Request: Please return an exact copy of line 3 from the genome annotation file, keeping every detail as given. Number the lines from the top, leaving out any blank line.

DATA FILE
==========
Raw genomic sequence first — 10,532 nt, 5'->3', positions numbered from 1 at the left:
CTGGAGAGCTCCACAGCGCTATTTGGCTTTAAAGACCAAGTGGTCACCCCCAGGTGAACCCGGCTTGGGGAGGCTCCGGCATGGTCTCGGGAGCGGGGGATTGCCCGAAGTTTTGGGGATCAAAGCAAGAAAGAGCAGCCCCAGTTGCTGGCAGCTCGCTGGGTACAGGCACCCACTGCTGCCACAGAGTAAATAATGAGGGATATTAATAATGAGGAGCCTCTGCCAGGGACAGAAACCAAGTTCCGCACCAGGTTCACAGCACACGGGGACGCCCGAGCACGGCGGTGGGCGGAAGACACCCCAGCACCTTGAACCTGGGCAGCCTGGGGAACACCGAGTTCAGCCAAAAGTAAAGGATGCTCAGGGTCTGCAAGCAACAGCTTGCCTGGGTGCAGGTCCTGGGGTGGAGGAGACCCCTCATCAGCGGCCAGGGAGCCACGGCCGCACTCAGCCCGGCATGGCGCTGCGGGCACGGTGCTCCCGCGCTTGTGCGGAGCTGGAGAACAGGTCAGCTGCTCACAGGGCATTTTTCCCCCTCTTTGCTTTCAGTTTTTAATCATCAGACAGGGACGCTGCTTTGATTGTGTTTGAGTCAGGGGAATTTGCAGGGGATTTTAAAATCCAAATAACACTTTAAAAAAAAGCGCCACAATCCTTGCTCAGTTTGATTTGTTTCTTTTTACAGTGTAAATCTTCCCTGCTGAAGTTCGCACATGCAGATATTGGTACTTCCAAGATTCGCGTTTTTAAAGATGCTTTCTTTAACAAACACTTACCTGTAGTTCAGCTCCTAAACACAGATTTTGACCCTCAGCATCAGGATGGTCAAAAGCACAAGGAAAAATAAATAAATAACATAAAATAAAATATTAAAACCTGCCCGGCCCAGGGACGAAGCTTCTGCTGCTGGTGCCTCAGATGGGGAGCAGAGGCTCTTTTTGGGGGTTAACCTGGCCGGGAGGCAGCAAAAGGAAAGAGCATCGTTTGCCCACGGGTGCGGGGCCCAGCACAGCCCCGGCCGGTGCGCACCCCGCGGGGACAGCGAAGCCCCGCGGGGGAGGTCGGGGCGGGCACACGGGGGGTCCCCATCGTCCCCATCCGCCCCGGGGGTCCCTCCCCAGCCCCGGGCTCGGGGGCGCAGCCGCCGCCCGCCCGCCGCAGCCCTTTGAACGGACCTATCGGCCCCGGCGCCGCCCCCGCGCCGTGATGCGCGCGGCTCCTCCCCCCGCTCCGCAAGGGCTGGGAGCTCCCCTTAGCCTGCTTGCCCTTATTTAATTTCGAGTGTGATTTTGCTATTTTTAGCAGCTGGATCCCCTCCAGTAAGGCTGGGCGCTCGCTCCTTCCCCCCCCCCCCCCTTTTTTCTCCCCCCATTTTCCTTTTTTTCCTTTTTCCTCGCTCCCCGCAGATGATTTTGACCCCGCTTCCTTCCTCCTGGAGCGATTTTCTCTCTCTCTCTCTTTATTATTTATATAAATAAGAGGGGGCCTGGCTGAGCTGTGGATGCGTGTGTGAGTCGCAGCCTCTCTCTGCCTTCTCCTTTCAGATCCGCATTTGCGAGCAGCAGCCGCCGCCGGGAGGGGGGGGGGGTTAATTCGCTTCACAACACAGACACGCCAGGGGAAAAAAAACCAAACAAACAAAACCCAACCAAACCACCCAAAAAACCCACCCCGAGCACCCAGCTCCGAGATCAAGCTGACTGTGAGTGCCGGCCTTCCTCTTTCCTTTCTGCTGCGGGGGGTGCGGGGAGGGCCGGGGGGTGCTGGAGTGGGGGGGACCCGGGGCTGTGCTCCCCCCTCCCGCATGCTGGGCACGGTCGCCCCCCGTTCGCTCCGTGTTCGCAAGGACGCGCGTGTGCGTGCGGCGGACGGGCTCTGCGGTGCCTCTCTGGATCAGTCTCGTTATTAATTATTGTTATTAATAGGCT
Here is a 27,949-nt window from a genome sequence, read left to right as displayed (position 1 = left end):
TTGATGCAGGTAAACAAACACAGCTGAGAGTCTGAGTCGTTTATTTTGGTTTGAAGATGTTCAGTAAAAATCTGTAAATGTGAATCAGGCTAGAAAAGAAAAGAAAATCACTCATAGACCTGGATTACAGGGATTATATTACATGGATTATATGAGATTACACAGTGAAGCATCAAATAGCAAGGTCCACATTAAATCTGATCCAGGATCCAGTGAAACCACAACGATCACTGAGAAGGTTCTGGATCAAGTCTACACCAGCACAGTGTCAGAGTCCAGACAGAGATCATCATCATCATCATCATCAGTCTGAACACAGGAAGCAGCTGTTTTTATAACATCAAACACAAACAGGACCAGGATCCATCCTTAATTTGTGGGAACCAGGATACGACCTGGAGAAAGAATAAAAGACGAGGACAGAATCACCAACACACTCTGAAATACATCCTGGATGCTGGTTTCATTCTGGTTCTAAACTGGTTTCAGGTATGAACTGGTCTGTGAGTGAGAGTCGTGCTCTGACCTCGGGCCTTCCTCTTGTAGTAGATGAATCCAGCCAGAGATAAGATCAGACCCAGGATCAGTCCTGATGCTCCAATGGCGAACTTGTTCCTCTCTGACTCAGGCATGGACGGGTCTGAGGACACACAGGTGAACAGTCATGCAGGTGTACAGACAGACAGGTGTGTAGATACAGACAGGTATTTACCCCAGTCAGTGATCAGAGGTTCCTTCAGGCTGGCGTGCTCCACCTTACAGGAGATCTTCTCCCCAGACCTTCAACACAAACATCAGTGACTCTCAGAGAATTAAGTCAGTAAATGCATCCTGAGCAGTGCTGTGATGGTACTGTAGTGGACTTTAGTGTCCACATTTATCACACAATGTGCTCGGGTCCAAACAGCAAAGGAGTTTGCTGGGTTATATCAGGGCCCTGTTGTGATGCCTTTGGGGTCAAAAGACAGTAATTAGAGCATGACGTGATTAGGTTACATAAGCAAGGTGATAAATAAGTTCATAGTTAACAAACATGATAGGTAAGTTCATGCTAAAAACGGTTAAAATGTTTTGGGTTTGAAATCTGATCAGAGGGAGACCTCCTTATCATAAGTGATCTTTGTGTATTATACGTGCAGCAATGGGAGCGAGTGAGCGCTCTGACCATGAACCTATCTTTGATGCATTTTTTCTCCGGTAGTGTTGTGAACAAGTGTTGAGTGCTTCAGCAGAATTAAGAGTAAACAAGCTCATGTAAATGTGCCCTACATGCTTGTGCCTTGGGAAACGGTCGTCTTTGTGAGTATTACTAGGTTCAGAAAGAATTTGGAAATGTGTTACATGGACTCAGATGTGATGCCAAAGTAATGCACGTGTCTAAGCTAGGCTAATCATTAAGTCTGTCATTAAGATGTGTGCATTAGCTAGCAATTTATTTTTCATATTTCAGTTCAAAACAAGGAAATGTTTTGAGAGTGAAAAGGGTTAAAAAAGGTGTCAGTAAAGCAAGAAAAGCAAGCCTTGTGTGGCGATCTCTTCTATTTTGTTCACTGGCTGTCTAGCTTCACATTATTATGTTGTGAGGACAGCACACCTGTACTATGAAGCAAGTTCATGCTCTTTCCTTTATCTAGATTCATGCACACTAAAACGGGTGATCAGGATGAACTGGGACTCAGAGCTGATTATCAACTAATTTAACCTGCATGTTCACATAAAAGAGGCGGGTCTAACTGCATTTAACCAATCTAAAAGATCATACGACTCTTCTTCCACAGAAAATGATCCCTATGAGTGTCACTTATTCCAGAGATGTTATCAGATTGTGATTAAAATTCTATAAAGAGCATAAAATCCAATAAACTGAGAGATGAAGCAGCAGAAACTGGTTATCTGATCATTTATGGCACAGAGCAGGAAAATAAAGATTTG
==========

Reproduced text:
Here is a 27,949-nt window from a genome sequence, read left to right as displayed (position 1 = left end):